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Bemidji area anglers make switch to perch, panfish

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The end of the walleye season does not mean ice fishing is over for the year. It just means anglers will need to switch gears and fish for panfish or one of the other species that have continuous open seasons in Minnesota.

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March is actually one of the best months for ice fishing. The ice conditions are the freatest obstacle facing anglers as they try to extend the ice fishing season.

Most of the lakes in the Bemidji area are covered with about 20 inches of snow, with deeper drifts. The surface of the ice is covered with water in many areas so travel on the lakes is limited to plowed roads or to anglers with snowmobiles or other tracked vehicles.

It’s hard to imagine a realistic scenario where the lakes could melt at a slow enough pace to get rid of the snow without ruining the ice. It would take a very gradual melt followed by an extended hard freeze to put the surface of the ice back in good shape for ice fishing.

Anglers have the option of heading north to Lake of the Woods to fish walleyes, sauger and northern pike during the extended season on the border lakes between Minnesota and Canada.

Fishing on Lake of the Woods has been good for both walleyes and sauger along most of the south shore. The best walleye action has been in the evenings in 18 to 24 feet along the shoreline break or on the sides of structure.

Anglers have also been catching suspended walleyes over deeper water during the day while fishing for sauger. The best sauger action has been in 28 to 32 feet of water.

The stained water in Lake of the Woods usually means lures that glow and make some noise will work better than noiseless lures in neutral colors when the fish are in an aggressive mood.

Sauger feed on insects for a good portion of their diet. If the sauger won’t take a jigging lure, anglers can try a panfish sized jig tipped with a scented plastic and eurolarvae or wax worm.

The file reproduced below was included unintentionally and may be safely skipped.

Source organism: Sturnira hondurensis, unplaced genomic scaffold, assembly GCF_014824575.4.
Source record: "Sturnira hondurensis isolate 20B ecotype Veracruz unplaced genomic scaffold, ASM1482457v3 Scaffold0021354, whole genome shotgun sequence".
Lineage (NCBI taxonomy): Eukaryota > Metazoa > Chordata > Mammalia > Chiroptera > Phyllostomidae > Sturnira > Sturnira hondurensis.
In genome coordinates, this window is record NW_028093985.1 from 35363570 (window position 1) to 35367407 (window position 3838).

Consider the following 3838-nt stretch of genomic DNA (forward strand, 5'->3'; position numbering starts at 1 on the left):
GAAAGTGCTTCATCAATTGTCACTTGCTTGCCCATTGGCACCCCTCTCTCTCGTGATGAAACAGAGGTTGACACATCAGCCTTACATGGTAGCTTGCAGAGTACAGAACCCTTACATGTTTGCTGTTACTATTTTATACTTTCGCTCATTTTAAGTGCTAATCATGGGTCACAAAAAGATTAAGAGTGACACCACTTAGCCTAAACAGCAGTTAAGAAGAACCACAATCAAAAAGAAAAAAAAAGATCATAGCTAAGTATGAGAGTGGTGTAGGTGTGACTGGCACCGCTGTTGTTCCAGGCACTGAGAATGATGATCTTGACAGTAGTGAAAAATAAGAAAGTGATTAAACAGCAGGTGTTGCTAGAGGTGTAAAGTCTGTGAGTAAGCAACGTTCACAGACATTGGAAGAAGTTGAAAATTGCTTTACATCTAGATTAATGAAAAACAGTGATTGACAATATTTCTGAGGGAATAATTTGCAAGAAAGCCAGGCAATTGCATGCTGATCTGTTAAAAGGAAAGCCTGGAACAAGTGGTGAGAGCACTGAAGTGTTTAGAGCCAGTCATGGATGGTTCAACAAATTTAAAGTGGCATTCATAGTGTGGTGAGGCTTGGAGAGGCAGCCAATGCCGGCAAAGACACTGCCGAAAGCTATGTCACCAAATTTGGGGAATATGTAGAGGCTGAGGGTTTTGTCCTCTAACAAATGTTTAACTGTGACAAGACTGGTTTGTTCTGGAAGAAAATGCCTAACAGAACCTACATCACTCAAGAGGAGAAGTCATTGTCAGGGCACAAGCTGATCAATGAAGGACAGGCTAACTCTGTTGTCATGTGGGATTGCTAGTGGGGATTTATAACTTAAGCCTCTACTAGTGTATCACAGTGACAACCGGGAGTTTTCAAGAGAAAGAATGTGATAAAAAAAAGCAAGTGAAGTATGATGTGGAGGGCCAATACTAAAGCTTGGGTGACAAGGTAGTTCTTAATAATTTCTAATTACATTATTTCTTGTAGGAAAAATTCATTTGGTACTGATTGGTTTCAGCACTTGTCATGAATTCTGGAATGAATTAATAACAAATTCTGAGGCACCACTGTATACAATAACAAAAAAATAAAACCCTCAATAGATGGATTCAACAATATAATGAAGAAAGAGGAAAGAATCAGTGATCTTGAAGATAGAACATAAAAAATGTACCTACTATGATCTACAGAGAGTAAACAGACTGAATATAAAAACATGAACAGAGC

Many species of insect larvae live in the mud basin of the lakes. Some of the insect species include blood worms, several types of mayfly larvae and many different varieties of dragon flies.

All mud is not created equal as far as its ability to hold huge numbers of insect larvae. The hard, sticky mud with some firmness is usually better than the soft mucky bottom with little firmness.

Perch fishing has been good on many of the larger lakes in the Bemidji area. Perch may be using both deep and shallow flats, depending on where the most food is located.

Some lakes have a better shallow bite for perch because there are more crayfish and minnows to feed on, while other lakes have a better deep bite because the insects in the basin offer the best feeding opportunities for the perch.

Most of the remaining green weeds in the lakes have been dying off because the heavy snow cover blocks much of the sunlight entering the lake. This means most of the fish will leave the standing weeds until the snow melts and allows more sun and fresh water to enter the lakes.

Most of the crappies and sunfish continue to use deeper water but many of the fish have been suspending further off the bottom in an attempt to stay in the portion of the lake where sunlight is able to penetrate.

Electronics are critically important when anglers are fishing for suspended fish because they enable fishermen to know what level to put their bait. Crappies and sunfish have eyes on the sides of their heads so they see things at or above eye level better than things below them in the water column.

Eelpout are getting ready to spawn under the ice. Eelpout are aggressive feeders and very vulnerable to anglers when they move shallow to spawn.

Eelpout like to feed at night and use all of their senses to find their prey. Anglers should use larger jigging spoons tipped with half a minnow and pound them into the bottom to help the eelpout locate the bait.

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Paul Nelson
Paul Nelson writes a weekly fishing column for the Bemidji Pioneer. He runs the Bemidji Area Lakes Guide Service.
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